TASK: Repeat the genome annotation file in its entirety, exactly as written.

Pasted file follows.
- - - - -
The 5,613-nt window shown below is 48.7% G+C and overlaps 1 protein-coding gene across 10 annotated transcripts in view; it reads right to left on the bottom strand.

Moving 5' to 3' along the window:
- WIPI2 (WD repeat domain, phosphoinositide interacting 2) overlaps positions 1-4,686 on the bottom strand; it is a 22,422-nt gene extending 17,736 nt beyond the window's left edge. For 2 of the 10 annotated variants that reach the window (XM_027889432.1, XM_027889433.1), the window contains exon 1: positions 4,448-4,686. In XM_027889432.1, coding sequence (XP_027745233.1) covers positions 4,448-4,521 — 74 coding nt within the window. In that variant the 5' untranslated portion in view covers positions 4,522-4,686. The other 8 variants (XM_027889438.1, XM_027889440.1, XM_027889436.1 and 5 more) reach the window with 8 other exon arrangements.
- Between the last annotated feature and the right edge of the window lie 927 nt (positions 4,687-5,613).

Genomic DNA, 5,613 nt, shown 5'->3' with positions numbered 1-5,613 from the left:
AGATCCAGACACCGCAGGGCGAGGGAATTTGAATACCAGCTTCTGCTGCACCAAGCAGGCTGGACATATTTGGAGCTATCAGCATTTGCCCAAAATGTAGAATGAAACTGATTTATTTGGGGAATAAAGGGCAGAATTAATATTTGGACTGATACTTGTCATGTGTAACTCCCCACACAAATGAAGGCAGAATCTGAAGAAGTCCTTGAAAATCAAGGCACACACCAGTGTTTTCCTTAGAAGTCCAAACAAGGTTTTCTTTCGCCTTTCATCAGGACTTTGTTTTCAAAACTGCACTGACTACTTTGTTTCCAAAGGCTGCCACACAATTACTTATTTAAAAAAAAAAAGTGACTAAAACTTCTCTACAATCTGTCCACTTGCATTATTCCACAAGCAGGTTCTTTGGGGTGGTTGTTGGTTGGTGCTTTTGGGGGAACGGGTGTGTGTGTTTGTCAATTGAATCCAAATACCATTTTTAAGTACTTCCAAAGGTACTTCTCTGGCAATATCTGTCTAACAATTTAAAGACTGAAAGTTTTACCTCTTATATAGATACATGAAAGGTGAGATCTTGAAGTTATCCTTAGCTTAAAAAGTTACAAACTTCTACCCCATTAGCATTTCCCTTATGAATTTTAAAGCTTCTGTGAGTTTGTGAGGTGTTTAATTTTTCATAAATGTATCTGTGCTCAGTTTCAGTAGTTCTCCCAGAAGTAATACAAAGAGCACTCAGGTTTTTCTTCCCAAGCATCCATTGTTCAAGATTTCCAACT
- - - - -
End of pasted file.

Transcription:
The 5,613-nt window shown below is 48.7% G+C and overlaps 1 protein-coding gene across 10 annotated transcripts in view; it reads right to left on the bottom strand.

Moving 5' to 3' along the window:
- WIPI2 (WD repeat domain, phosphoinositide interacting 2) overlaps positions 1-4,686 on the bottom strand; it is a 22,422-nt gene extending 17,736 nt beyond the window's left edge. For 2 of the 10 annotated variants that reach the window (XM_027889432.1, XM_027889433.1), the window contains exon 1: positions 4,448-4,686. In XM_027889432.1, coding sequence (XP_027745233.1) covers positions 4,448-4,521 — 74 coding nt within the window. In that variant the 5' untranslated portion in view covers positions 4,522-4,686. The other 8 variants (XM_027889438.1, XM_027889440.1, XM_027889436.1 and 5 more) reach the window with 8 other exon arrangements.
- Between the last annotated feature and the right edge of the window lie 927 nt (positions 4,687-5,613).

Genomic DNA, 5,613 nt, shown 5'->3' with positions numbered 1-5,613 from the left:
AGATCCAGACACCGCAGGGCGAGGGAATTTGAATACCAGCTTCTGCTGCACCAAGCAGGCTGGACATATTTGGAGCTATCAGCATTTGCCCAAAATGTAGAATGAAACTGATTTATTTGGGGAATAAAGGGCAGAATTAATATTTGGACTGATACTTGTCATGTGTAACTCCCCACACAAATGAAGGCAGAATCTGAAGAAGTCCTTGAAAATCAAGGCACACACCAGTGTTTTCCTTAGAAGTCCAAACAAGGTTTTCTTTCGCCTTTCATCAGGACTTTGTTTTCAAAACTGCACTGACTACTTTGTTTCCAAAGGCTGCCACACAATTACTTATTTAAAAAAAAAAAGTGACTAAAACTTCTCTACAATCTGTCCACTTGCATTATTCCACAAGCAGGTTCTTTGGGGTGGTTGTTGGTTGGTGCTTTTGGGGGAACGGGTGTGTGTGTTTGTCAATTGAATCCAAATACCATTTTTAAGTACTTCCAAAGGTACTTCTCTGGCAATATCTGTCTAACAATTTAAAGACTGAAAGTTTTACCTCTTATATAGATACATGAAAGGTGAGATCTTGAAGTTATCCTTAGCTTAAAAAGTTACAAACTTCTACCCCATTAGCATTTCCCTTATGAATTTTAAAGCTTCTGTGAGTTTGTGAGGTGTTTAATTTTTCATAAATGTATCTGTGCTCAGTTTCAGTAGTTCTCCCAGAAGTAATACAAAGAGCACTCAGGTTTTTCTTCCCAAGCATCCATTGTTCAAGATTTCCAACT